Mining camps merge to form Livengood in 1914
|Livengood garage buildings as they looked in about 2000|
In the spring of 1914, two Ester miners, Jay Livengood and Nathaniel “Teddy” Hudson, tramped off to the headwaters of the Tolovana River (about 60 miles northwest of Fairbanks) to prospect for richer diggings. The area had been scouted numerous times already, but color was about all that had been found.
Livengood and Hudson found promising paystreaks and staked claims on Livengood, Gertrude and Olive creeks in July and August. They returned to Ester for supplies and then scurried back to the Tolovana with their partners: Michael Beegler, J. C. Kinney, Gus Conradt, George Wheeler and Teddy’s brothers, James and Clifford.
Although this little expedition was supposedly secret, word leaked out and a small stampede headed to the Tolovana. The book, Livengood, the Last Stampede, by Audrey Parker, describes four camps that sprang up in the area. Lake City developed three miles below Discovery claim on Livengood Creek (probably near where the Elliott Highway now crosses the creek). Livengood City spread around the creek’s Discovery claim, and Brooks City was just upstream. In addition, Olive City was located on Olive Creek, about two miles to the east.
Olive City and Lake City quickly disappeared when richer diggings were located elsewhere. By the end of 1915, Brooks City (which had merged with Livengood City) was the surviving camp.
The town’s name was shortened to Brooks, but it did not retain that name for long. When residents applied for a post office that same year, postal officials feared that mail bound for Brooks, Alaska, would be confused with mail headed for Brooks, Alabama. Consequently, the town’s name changed back to Livengood.
As with many of Interior Alaska’s mining areas, underground drifting was the principal mining method. Eventually, as in Fairbanks, dredging was introduced. In the late 1930s, Livengood Placers Inc. brought in a dredge similar to ones used by the Fairbanks Exploration Company. Unfortunately, the venture was unprofitable and dredging ceased before World War II. The dredge was eventually moved to the Koyukuk River area. Mining has continued off and on over the years, and by 1990, more than 460,000 ounces of gold had been recovered from Livengood mines.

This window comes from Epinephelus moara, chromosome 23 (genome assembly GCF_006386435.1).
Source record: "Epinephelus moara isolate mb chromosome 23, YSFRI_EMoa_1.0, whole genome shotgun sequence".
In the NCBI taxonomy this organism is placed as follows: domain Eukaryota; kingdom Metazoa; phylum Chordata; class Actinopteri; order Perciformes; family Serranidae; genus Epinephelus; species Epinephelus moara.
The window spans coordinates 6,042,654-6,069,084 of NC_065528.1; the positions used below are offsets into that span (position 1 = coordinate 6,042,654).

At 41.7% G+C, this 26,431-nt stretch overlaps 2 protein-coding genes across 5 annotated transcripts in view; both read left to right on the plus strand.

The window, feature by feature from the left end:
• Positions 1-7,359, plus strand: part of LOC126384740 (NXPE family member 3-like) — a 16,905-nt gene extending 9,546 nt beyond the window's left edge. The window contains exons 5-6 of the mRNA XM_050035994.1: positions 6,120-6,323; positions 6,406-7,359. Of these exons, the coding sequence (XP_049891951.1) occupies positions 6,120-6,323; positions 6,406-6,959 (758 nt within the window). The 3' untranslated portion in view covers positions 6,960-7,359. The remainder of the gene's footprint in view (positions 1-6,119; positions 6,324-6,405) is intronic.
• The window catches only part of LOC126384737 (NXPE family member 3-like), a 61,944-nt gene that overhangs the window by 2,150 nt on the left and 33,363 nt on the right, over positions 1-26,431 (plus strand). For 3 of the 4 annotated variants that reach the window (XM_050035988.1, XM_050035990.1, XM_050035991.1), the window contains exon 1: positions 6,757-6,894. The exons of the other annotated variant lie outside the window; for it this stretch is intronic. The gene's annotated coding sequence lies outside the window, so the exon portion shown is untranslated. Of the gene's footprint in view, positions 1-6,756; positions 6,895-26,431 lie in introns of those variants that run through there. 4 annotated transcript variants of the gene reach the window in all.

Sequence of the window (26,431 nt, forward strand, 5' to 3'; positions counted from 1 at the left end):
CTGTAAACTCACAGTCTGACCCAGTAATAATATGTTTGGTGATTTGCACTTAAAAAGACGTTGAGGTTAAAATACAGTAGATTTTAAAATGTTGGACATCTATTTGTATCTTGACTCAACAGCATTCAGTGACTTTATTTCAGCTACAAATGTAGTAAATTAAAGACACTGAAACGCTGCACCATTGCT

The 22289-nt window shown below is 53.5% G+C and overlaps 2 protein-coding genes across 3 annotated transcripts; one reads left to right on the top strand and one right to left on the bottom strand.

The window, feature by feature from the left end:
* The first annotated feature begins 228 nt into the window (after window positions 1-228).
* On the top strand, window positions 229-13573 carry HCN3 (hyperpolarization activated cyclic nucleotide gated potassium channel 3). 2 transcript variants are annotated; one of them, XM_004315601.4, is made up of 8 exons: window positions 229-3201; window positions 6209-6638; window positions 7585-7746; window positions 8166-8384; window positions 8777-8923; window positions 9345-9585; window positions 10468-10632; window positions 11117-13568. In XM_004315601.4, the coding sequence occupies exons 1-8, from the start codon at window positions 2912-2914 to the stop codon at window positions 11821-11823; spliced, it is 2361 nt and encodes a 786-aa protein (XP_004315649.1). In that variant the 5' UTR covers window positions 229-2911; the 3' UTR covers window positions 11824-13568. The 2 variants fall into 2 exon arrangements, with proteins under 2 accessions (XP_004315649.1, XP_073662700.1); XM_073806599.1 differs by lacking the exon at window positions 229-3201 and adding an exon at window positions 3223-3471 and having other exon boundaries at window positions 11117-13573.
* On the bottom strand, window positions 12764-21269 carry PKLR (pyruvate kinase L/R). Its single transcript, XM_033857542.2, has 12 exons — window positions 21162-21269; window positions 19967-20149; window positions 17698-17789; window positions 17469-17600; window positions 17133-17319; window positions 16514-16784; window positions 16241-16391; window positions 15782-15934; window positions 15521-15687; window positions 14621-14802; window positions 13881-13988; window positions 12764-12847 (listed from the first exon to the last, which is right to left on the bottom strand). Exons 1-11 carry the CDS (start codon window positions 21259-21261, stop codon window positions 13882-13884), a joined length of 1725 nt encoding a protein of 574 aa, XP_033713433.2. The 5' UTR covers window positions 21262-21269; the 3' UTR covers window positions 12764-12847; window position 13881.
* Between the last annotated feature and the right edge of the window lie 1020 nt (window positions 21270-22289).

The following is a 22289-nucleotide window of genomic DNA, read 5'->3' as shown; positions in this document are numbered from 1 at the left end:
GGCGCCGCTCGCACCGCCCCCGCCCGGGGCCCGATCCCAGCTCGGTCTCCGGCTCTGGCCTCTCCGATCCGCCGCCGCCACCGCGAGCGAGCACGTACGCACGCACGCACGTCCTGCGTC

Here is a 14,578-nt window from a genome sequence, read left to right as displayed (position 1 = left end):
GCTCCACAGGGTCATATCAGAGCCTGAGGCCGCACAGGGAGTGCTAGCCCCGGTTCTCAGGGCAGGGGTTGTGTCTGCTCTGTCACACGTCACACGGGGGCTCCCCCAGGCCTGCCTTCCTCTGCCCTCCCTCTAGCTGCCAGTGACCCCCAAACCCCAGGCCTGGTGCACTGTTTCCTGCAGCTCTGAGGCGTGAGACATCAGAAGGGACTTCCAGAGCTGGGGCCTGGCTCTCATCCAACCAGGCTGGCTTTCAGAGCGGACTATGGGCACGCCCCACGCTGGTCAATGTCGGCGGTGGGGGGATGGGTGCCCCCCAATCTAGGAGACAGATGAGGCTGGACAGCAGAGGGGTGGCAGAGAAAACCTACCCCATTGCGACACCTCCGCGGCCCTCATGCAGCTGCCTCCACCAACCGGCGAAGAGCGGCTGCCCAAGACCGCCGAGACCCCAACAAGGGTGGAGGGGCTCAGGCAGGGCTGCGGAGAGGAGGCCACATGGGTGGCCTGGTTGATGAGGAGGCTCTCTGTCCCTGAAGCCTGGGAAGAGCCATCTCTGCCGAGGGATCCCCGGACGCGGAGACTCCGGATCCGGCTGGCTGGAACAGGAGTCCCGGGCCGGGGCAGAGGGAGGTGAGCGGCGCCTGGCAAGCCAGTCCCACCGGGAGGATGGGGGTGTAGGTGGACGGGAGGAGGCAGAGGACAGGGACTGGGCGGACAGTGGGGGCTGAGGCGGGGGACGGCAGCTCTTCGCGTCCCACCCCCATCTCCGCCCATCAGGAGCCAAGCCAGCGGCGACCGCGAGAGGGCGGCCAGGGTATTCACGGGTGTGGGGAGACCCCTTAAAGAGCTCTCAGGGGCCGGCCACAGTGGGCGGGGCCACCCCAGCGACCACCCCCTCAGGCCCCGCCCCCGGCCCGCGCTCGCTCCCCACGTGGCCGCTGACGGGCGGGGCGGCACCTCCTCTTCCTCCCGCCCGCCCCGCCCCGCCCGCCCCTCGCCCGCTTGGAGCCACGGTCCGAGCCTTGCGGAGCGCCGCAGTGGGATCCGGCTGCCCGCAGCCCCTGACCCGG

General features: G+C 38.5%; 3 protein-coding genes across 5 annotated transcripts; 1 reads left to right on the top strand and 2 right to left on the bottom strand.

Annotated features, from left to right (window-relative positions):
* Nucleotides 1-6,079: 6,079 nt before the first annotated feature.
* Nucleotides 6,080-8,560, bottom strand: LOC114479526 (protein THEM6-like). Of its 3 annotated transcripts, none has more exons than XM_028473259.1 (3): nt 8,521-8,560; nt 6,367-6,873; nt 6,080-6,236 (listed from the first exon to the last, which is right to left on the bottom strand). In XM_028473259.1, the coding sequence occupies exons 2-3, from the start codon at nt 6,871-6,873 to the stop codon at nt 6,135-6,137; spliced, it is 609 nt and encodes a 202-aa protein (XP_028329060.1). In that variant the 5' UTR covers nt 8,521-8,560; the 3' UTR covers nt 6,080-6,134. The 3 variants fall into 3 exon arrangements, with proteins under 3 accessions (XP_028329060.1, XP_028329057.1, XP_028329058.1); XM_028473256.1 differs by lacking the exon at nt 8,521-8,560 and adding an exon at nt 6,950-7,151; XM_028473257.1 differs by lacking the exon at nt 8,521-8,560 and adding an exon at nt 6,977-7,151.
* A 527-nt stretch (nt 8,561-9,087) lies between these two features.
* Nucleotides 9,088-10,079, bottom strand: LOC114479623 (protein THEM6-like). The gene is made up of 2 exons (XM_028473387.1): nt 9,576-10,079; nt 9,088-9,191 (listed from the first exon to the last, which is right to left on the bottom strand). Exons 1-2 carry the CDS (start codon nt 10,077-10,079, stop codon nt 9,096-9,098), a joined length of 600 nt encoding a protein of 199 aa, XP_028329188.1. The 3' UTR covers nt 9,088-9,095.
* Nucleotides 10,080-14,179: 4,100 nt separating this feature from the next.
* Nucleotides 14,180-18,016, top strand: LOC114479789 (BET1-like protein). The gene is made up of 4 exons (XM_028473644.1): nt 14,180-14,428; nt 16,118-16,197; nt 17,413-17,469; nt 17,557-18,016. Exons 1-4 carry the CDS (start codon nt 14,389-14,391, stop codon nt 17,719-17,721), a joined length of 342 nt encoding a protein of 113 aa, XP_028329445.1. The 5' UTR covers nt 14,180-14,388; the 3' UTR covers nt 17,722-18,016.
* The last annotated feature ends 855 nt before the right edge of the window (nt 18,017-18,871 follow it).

When Livengood was established, access was via the winding Tolovana River, or a 60-mile trail from Fairbanks. Residents quickly clamored for better access, and, by the fall of 1915, the Alaska Road Commission had pushed through a rough wagon road from Olnes, a stop on the Tanana Valley Railroad just north of Fairbanks. The wagon road was upgraded in the 1930s and eventually extended to Manley Hot Springs in the 1950s. This road is now the Elliott Highway.
The state of Alaska improved the Elliott Highway in the 1970s. Livengood was bypassed in the process and is now about two miles off the highway. The old highway used to wind along the ridges above Livengood Creek before dropping down into town. The cabins in the drawing are at the bottom of the old road coming off the ridge. A friend of mine, whose uncle is a long-time Livengood resident and still mines there, says these cabins used to house the town garage. The upper log cabin was the office, and the lower frame structure was where vehicles were repaired.
Most of the town’s buildings have been destroyed or have fallen into ruins, but there are still enough left to evoke memories of its pioneer days. Please respect private property if you visit.